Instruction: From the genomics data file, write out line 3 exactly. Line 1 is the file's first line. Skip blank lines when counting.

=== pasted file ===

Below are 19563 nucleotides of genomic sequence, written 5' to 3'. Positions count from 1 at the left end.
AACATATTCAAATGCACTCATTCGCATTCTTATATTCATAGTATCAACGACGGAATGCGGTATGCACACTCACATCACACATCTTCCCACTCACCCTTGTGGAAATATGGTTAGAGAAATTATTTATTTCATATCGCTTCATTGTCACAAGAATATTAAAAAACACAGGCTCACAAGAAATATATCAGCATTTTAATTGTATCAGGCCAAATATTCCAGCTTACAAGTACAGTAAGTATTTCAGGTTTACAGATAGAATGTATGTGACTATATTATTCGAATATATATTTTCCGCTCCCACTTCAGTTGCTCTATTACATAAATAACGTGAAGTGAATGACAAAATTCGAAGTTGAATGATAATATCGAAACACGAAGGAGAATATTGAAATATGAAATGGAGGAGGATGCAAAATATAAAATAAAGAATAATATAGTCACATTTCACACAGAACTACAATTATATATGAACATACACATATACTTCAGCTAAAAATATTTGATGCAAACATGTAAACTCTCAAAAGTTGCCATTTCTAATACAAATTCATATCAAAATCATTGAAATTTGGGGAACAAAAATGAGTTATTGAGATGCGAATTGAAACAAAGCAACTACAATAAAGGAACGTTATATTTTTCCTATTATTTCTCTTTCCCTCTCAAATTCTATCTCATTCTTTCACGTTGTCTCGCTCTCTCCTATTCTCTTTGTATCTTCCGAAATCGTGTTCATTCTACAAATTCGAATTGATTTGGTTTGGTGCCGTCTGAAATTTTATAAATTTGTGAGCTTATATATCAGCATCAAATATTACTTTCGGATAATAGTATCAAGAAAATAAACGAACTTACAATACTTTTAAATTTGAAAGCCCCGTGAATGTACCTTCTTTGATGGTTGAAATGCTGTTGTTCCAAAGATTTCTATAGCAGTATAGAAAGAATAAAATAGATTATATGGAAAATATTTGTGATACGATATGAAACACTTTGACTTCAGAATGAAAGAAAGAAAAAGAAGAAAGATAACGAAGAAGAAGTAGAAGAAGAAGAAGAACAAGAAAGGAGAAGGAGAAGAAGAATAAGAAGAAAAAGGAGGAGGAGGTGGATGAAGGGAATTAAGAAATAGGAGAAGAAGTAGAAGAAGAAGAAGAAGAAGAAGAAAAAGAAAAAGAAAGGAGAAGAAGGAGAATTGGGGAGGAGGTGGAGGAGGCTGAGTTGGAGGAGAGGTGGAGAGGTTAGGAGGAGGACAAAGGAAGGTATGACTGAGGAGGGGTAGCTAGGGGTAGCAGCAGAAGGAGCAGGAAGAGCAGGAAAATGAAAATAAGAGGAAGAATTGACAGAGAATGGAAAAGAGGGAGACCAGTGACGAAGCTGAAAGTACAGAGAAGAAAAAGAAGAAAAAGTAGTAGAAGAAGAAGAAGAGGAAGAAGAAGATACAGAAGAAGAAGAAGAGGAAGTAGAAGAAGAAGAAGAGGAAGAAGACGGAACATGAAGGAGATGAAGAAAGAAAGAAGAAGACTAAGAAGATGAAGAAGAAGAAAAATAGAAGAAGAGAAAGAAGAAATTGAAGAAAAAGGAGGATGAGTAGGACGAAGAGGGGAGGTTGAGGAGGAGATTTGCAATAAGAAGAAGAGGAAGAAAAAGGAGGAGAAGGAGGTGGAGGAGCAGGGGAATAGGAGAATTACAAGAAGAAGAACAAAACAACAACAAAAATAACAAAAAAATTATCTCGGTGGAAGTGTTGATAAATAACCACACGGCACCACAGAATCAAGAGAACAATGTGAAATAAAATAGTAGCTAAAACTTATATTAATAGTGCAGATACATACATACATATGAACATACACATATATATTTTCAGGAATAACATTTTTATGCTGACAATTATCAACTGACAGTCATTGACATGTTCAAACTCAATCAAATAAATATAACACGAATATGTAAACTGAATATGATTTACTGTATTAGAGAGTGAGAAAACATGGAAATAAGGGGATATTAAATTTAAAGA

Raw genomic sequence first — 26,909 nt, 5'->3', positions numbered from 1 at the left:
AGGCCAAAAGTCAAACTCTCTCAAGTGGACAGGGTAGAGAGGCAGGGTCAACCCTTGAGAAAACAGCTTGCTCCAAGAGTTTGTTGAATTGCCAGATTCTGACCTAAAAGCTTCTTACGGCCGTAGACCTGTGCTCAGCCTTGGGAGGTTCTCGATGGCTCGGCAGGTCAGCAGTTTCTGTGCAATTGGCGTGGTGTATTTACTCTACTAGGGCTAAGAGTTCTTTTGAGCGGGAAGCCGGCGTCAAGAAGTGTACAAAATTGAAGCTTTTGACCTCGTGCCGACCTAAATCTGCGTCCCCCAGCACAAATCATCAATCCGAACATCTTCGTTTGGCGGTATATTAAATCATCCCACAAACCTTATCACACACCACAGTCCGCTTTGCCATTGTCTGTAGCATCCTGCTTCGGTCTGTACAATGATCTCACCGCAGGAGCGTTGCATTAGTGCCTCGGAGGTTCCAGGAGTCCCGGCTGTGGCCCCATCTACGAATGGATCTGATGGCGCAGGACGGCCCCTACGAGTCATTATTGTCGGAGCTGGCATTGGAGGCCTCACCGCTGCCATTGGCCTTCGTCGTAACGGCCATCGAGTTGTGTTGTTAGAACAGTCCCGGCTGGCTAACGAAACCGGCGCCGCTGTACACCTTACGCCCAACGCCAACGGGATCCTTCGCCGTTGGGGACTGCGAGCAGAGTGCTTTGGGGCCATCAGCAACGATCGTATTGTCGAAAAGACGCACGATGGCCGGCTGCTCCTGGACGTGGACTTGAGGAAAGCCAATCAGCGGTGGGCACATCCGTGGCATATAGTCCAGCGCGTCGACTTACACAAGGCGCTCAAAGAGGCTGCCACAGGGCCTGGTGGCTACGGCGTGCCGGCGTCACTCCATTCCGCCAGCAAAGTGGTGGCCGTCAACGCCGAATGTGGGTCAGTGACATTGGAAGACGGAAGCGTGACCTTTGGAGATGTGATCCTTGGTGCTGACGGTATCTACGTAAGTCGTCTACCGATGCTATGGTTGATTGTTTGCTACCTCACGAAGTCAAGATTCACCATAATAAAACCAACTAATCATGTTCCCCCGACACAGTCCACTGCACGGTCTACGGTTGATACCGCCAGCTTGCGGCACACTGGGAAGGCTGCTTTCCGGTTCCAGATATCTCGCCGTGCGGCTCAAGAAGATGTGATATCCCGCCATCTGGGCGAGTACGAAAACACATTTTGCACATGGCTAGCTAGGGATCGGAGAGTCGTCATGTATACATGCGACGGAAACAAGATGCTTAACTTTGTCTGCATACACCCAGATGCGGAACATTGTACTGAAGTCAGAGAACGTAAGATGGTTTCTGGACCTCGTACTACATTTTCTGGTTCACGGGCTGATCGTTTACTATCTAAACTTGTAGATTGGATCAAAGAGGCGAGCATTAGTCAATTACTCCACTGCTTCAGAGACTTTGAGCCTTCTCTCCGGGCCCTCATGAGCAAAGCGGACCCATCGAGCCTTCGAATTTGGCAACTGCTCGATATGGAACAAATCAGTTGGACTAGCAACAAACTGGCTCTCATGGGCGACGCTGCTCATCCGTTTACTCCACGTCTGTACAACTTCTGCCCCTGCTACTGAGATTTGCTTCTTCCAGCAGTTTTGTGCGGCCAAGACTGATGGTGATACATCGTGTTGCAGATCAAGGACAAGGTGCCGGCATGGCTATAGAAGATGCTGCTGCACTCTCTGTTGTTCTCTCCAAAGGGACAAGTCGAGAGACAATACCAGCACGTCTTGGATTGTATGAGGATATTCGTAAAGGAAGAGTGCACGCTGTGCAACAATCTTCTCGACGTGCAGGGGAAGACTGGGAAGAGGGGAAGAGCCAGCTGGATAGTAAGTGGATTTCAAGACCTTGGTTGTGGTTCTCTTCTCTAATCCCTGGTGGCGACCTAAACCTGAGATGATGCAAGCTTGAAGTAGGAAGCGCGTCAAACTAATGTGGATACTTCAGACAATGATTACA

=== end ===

Raw genomic sequence first — 26,909 nt, 5'->3', positions numbered from 1 at the left: